Texas Gulf-Coast Coralsnake (Micrurus tener tener)
This small, shiny, slender venomous snake is distinguished by its pattern of bold and clearly-defined black, red, and yellow bands. The red bands are spotted with black dots. There are several variations to the saying "Red touches yellow, kill a fellow. Red touches black, venom lack." While it is true that the red and yellow bands of this species do touch, childish rhymes should not be trusted for proper identification. For example, outside of North America the "rules" of this rhyme are broken by numerous Coralsnake species and their mimics.
The snout of this species is completely black and blunt. Its eyes are dark and beady. Similar-looking nonvenomous snakes typically have a cream-colored or red snout and larger, more prominent eyes.
Unlike the other venomous snakes in Arkansas, Coralsnakes are not Pit Vipers. Thus, they lack heat-sensing pits, vertical pupils, stout bodies, and "diamond-shaped" heads (all traits that are used--or more often misused--by laypersons attempting to identify a snake as venomous or not). This species, in fact, is an Elapid. Its closest relatives are Cobras, Mambas, and Seasnakes.
This snake is also known as the "Kill a Fellow" Snake or Tricolored Snake.
This species of snake is fossorial; spending the vast majority of the time buried in the soil, under leaf litter, or perhaps in rotten logs. It is secretive and rarely seen exposed, despite the fact that it is largely diurnal (active during the day).
Relatively little is known about habits and life history for this species, especially in Arkansas. This is the only venomous species in the state that lays eggs. These are likely laid in June, with hatching in August or early September.
This species is an active forager. They seek out small, fossorial snakes (such as Ring-necked Snakes) and lizards. Prey is seized and "chewed" until it is immobilized by the injected venom. Prey is then swallowed whole in typical snake fashion. Because of their diet of slender food items, this species has a smaller, less-flexible mouth than most snake species.
The best defense this species has from most predators is secrecy. Second to that would probably be its pattern and coloration. The red and yellow bands act as a warning, saying "Stop, I'm a dangerous animal", or "You don't want to eat me, I taste terrible!"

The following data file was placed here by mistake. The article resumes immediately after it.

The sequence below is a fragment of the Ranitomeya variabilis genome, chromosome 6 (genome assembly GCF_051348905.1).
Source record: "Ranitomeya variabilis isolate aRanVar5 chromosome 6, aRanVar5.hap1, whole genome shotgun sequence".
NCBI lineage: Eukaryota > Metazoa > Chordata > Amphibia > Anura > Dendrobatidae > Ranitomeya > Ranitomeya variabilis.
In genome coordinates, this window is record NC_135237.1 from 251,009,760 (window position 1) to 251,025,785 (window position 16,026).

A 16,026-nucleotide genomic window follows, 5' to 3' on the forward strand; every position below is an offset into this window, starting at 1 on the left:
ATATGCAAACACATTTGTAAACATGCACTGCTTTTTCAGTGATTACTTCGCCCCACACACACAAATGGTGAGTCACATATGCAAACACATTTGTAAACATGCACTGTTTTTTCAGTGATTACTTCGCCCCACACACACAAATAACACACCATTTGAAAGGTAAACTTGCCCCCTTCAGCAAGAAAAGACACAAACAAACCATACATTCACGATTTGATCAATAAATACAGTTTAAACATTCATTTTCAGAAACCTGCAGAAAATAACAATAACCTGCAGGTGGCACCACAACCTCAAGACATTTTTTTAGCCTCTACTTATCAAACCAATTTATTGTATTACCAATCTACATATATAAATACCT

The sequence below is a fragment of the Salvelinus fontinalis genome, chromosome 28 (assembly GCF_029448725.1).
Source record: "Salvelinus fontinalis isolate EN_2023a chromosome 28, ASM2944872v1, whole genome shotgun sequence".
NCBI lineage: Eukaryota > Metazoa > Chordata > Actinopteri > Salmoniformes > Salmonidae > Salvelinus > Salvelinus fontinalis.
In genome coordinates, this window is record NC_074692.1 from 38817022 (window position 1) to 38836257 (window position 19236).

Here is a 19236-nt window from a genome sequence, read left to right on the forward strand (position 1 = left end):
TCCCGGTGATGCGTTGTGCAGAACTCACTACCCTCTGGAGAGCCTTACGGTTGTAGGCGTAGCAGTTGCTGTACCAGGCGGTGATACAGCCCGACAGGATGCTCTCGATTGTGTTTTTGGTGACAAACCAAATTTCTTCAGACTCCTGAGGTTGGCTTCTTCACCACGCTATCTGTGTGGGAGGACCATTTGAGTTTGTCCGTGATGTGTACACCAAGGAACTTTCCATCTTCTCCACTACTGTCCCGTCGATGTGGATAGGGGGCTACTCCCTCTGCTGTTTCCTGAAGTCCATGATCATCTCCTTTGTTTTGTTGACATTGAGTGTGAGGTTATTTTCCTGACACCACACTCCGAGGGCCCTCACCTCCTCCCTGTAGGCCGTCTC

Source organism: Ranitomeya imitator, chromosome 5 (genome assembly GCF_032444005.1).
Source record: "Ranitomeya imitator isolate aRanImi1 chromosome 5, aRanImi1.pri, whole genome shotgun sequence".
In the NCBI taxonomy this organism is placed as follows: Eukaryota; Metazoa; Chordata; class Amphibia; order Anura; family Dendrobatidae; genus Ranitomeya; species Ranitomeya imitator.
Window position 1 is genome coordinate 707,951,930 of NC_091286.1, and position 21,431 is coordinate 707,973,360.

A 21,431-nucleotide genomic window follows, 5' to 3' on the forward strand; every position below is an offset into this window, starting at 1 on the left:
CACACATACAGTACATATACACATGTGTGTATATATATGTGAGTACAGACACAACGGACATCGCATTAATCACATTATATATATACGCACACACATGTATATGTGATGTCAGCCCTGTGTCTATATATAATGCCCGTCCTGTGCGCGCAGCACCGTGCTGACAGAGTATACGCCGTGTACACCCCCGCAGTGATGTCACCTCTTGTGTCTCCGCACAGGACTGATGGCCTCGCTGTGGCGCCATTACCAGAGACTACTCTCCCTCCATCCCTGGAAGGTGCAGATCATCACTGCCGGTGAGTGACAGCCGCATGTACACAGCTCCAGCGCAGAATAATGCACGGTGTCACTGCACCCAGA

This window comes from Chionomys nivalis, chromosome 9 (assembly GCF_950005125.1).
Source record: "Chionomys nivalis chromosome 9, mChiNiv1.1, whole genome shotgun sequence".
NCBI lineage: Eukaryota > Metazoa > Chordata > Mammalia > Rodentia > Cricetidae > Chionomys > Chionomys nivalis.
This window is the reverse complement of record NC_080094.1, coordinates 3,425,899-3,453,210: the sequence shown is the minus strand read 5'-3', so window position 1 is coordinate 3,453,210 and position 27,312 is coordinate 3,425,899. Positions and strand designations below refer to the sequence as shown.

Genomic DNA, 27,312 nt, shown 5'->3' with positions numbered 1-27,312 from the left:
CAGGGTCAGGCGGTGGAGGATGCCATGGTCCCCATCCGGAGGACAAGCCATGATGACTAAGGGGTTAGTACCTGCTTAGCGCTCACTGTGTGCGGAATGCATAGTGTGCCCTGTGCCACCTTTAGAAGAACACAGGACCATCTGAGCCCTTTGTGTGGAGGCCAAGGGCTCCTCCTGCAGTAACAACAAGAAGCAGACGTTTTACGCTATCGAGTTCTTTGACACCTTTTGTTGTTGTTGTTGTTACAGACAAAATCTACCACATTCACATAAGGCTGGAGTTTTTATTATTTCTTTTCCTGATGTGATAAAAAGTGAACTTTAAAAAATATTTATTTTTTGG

Of course, the coloration only jumps out to a human who happens to uncover one. Most people see the red and yellow bands as a sign saying "Kill me!"
If they feel threatened, Coralsnakes may jerk when touched, then dart away very quickly. They seem to feel more secure when their head is hidden, even if their body remains exposed. They sometimes will actually "strike" with their tail. This protects their vital head while distracting a potential predator.
Coralsnakes are entirely unassuming and inoffensive. Their first and primary reaction when uncovered is to hide. They are uninclined to bite in defense, even if handled (not that they should be handled!).
It is difficult to imagine many scenarios where a legitimate bite from this species might occur.
This species currently has no special protections in Arkansas. However, it is listed as extremely rare in the state by the Arkansas Natural Heritage Commission. It is difficult to know whether it is rarely encountered, or truly rare! Further research is needed. Unfortunately, it is not popular with the public to lawfully protect snakes (let alone venomous ones!). It would be a shame to leave the Texas Gulf-Coast Coralsnake vulnerable to extirpation, just because of a misguided popular opinion.
Many Coralsnake mimics (such as Milksnakes) are killed needlessly because of their similarity in appearance, even in places north of the Coralsnake range. A large number of people erroneously believe that the Coralsnake ranges throughout the state.